Tools are an important part of swim training for Purple Patch athletes. Below I outline the critical ones we use.

  1. Streamlines: Okay, this isn’t a tool but it is simple, effective, and worthwhile.  You never have better body position and posture than when you push off the wall. This means your initial few strokes have a chance to be optimal form.  We want to (ultimately) extend to the length of the pool.  This only occurs if we streamline well.  Push off 2 feet under the water, hard, with arms extended overhead.  You squeeze the ears and make it long and thin.  Check out this video to see what I am talking about, then make it a HABIT!
  2. Snorkel: One of best tools for a swimmer. Ensure you get the right type (in the video). These help you with great alignment and balance (laterally) of the stroke. They also are a tool for you to ‘see’ your hand entry and purchase/hold on the water and promote both proper head position and timing. The best ‘drill’ you can do.
  3. Band/Ankle Strap: Binding the legs together makes things tough, but once you get used to it, it promotes a real purchase/hold on the water, creates improved stroke rate and forces you to hold proper position. Some people simply fail with this. If you are one, then use a small buoy or take the ankle-strap off and simply point and touch your toes and prevent any kicking. Here’s a brief video.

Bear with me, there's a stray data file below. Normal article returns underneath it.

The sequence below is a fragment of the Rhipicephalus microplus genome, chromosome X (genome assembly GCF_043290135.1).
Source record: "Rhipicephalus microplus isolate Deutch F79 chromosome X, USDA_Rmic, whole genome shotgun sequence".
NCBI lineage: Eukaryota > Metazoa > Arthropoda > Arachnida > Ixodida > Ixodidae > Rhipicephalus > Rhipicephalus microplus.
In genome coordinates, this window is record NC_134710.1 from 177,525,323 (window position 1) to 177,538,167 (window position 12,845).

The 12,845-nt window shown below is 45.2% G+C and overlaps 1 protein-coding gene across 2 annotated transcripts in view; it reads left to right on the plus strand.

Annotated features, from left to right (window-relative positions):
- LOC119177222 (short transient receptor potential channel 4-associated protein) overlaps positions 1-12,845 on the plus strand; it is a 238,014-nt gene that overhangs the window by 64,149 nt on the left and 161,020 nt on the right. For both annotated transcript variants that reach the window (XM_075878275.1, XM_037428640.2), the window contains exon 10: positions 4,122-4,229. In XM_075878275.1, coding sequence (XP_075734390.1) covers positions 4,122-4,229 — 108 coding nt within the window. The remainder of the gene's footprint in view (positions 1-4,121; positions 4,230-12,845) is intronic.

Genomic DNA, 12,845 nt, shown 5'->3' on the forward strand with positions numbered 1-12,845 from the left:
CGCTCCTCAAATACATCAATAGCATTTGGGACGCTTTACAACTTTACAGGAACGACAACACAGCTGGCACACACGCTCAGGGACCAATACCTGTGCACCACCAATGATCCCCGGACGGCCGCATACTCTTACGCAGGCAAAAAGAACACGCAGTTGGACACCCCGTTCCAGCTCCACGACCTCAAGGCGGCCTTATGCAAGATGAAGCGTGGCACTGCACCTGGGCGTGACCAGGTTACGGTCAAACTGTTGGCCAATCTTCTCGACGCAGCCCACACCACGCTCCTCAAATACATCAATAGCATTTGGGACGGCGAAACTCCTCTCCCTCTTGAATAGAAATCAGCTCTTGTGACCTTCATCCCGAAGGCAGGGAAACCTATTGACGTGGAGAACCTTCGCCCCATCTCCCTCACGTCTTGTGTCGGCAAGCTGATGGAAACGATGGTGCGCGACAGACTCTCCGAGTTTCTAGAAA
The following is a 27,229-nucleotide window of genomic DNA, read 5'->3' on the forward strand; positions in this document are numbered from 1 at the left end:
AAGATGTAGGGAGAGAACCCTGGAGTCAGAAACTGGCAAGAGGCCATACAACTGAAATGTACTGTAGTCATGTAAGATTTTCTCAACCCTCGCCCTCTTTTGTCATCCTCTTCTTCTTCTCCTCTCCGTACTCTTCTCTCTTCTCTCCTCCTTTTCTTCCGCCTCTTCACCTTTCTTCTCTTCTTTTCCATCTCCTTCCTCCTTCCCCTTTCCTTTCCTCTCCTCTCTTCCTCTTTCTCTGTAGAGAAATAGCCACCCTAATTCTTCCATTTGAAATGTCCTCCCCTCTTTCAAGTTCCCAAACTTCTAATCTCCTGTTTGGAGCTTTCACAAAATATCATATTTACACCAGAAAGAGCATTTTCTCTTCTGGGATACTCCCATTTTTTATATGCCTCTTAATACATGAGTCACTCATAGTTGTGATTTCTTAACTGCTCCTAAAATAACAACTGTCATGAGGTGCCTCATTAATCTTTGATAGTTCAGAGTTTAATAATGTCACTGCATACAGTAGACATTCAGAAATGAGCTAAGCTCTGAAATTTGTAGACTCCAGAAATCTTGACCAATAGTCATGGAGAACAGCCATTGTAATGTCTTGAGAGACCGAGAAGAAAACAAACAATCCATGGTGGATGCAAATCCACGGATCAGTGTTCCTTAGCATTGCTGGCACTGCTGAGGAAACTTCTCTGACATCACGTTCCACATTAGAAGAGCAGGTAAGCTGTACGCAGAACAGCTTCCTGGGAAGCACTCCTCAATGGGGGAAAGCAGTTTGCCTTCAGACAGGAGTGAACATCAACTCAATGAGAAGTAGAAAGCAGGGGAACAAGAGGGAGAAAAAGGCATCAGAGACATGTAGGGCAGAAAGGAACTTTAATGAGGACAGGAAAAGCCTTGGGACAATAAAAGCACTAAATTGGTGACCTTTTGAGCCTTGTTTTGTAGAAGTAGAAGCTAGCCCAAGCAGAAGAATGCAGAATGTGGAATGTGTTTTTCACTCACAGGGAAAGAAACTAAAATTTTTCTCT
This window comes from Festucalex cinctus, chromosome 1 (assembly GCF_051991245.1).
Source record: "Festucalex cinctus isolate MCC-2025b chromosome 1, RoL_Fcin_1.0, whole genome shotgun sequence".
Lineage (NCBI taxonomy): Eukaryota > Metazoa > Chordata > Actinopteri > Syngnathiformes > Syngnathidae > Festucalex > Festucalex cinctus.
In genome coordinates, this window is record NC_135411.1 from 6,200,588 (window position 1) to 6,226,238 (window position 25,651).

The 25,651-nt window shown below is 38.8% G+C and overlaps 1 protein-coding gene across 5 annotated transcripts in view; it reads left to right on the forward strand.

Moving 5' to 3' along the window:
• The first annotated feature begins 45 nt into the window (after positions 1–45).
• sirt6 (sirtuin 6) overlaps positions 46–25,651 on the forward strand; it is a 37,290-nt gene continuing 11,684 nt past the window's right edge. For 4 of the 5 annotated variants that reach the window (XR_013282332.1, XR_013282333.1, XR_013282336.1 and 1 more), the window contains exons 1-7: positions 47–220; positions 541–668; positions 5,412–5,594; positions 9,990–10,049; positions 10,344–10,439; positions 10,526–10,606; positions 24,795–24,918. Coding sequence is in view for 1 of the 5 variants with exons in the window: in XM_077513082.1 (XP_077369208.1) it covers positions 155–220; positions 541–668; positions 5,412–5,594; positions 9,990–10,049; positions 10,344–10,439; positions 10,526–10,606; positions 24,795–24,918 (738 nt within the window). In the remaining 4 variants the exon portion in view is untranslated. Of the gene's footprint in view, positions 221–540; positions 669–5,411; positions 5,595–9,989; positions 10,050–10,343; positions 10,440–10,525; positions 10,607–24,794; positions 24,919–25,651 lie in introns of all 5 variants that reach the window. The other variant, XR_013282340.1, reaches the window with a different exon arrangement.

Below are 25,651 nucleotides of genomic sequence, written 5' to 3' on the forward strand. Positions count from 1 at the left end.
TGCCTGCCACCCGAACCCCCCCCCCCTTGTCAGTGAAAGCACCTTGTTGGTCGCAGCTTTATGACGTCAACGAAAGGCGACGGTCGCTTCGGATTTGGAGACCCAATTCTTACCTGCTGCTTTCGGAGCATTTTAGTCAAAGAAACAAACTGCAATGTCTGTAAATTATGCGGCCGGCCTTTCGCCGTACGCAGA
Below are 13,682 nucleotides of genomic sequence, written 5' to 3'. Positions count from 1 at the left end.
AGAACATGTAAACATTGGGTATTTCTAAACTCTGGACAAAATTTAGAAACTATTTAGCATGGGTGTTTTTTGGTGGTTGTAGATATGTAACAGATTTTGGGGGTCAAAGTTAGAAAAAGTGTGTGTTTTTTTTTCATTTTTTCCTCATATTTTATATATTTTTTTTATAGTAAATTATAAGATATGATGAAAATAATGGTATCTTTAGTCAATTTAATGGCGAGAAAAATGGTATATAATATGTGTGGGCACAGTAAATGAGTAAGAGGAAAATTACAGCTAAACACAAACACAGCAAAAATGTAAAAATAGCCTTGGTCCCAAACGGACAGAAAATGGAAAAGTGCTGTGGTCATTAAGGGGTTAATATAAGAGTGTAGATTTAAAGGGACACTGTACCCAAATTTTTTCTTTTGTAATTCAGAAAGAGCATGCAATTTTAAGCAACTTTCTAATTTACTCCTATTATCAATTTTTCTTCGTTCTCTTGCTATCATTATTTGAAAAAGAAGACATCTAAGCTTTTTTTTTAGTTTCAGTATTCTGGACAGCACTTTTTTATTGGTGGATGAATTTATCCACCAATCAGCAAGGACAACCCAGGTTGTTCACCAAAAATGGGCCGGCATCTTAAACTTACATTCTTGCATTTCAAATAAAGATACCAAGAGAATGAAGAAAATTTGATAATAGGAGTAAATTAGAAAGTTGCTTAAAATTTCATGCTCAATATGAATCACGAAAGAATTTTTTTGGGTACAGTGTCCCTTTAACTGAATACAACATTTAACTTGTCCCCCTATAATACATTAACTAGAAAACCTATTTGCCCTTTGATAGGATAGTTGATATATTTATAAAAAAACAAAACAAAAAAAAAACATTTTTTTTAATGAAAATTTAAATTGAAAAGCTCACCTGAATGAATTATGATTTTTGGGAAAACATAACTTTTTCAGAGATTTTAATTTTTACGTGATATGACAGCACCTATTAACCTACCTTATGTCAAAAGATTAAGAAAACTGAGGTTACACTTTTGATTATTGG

4. Buoy: A simple one. Good for body position and balance in the water. It isn’t a crutch, so don’t always swim with it to help with body position, as it will prevent the natural education of proper body position.
  5. Paddles: I have always pushed athletes away from paddles unless they are fast, but I have evolved this year and let almost all swimmers utilize them. The key place is to use them with band only or very fast swimming. Choice is essential.  Small Strokemaker paddles (or equivalent) are best but they must allow proper form and not force a slowdown in stroke rate. You must be able to maintain form and arm speed or the paddle size is too large. Their use can help with feel for the water, muscular endurance/power and feedback on the feeling of pushing water back.
  6. Fins: The primary use of fins is to provide a gentle lift of the hips and to promote body position but we also use them to help promote ankle mobility and propulsion.  

Ultimately, any tool should always be followed with regular swimming. We want to transfer the tool focus into real swimming. This only happens if you understand the goal and purpose of adding a tool, then aim to apply it to your actual swimming. Otherwise, they simply become crutches or anchors!

More Online Resources? Yes, I encourage you to listen to the Tower 26 Swimming Podcasts. About the best there is.

Of course, if you want to come along for the journey with Purple Patch and work on your swim during this time of year, take a look at our coaching options and prepare for your best season yet.